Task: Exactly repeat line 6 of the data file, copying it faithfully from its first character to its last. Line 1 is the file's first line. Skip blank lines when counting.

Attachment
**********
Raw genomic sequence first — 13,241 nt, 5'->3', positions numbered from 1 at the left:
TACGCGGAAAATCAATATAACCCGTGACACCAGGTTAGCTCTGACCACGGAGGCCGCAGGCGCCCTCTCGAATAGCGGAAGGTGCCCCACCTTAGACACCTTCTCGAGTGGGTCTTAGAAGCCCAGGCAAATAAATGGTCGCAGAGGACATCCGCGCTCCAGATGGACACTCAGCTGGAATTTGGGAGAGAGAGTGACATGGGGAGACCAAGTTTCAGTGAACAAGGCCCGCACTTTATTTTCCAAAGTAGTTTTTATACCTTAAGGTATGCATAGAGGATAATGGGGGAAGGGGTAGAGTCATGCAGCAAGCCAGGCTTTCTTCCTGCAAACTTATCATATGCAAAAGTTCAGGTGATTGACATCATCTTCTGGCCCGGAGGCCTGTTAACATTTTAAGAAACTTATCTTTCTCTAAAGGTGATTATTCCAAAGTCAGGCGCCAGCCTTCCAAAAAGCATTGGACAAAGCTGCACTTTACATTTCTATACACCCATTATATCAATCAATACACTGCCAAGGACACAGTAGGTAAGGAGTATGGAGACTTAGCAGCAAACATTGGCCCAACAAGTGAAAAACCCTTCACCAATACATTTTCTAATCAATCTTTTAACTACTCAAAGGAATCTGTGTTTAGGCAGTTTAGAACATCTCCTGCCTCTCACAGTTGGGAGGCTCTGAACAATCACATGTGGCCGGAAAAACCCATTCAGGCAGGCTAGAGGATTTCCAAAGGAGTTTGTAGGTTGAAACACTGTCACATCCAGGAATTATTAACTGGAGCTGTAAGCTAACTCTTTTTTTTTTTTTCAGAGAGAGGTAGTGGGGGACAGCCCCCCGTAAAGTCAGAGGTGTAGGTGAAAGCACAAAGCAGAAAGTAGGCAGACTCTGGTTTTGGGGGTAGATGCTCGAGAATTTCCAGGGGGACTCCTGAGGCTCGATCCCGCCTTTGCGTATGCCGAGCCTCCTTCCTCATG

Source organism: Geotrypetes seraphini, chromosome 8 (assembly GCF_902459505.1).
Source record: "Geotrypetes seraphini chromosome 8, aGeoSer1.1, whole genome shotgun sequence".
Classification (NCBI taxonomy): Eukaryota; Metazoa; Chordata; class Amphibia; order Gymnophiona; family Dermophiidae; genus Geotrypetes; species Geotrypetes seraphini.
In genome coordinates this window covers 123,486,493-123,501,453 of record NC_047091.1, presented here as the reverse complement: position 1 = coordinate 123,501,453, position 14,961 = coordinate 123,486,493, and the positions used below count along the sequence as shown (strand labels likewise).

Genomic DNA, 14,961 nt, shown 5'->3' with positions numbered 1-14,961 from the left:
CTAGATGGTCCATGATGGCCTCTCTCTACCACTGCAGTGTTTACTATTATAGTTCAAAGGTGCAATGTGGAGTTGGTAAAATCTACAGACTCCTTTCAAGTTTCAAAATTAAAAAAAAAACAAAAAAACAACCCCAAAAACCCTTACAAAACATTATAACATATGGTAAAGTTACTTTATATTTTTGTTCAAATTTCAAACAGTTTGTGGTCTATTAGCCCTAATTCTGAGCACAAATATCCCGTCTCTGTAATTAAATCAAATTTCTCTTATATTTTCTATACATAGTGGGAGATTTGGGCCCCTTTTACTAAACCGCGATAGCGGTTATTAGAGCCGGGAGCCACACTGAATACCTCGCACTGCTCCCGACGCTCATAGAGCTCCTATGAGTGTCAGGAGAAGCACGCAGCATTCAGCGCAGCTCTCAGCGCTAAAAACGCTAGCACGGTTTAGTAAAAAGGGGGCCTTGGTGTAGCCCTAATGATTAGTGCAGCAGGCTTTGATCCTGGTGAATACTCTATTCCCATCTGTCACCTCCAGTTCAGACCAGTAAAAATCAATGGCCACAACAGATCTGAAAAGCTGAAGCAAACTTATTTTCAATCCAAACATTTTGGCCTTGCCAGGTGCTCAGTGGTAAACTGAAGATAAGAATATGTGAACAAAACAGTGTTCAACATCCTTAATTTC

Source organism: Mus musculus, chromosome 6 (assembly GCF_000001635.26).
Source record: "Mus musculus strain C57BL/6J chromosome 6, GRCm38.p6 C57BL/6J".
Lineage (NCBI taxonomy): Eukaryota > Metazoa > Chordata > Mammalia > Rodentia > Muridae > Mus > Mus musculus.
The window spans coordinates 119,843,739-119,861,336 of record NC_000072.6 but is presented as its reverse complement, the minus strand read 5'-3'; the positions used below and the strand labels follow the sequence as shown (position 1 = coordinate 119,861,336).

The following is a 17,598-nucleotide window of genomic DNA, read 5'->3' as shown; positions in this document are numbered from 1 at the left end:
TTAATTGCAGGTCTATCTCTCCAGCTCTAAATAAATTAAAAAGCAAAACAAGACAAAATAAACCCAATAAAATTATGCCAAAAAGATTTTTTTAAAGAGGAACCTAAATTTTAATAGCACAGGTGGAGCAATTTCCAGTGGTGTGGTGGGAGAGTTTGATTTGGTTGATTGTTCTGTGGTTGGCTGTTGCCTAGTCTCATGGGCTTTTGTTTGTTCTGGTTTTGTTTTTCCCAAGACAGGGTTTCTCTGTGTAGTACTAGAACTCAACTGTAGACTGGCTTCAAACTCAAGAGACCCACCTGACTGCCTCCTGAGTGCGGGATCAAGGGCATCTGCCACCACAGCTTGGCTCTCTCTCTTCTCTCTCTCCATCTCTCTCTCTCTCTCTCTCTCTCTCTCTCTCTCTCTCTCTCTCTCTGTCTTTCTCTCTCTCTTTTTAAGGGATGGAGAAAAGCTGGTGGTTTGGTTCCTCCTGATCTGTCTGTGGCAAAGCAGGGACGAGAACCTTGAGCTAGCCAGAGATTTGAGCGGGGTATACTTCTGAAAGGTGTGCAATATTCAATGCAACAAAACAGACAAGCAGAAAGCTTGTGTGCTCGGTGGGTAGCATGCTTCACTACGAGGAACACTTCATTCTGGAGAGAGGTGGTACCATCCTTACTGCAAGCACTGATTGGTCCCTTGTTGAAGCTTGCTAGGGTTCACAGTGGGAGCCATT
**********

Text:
In genome coordinates this window covers 123,486,493-123,501,453 of record NC_047091.1, presented here as the reverse complement: position 1 = coordinate 123,501,453, position 14,961 = coordinate 123,486,493, and the positions used below count along the sequence as shown (strand labels likewise).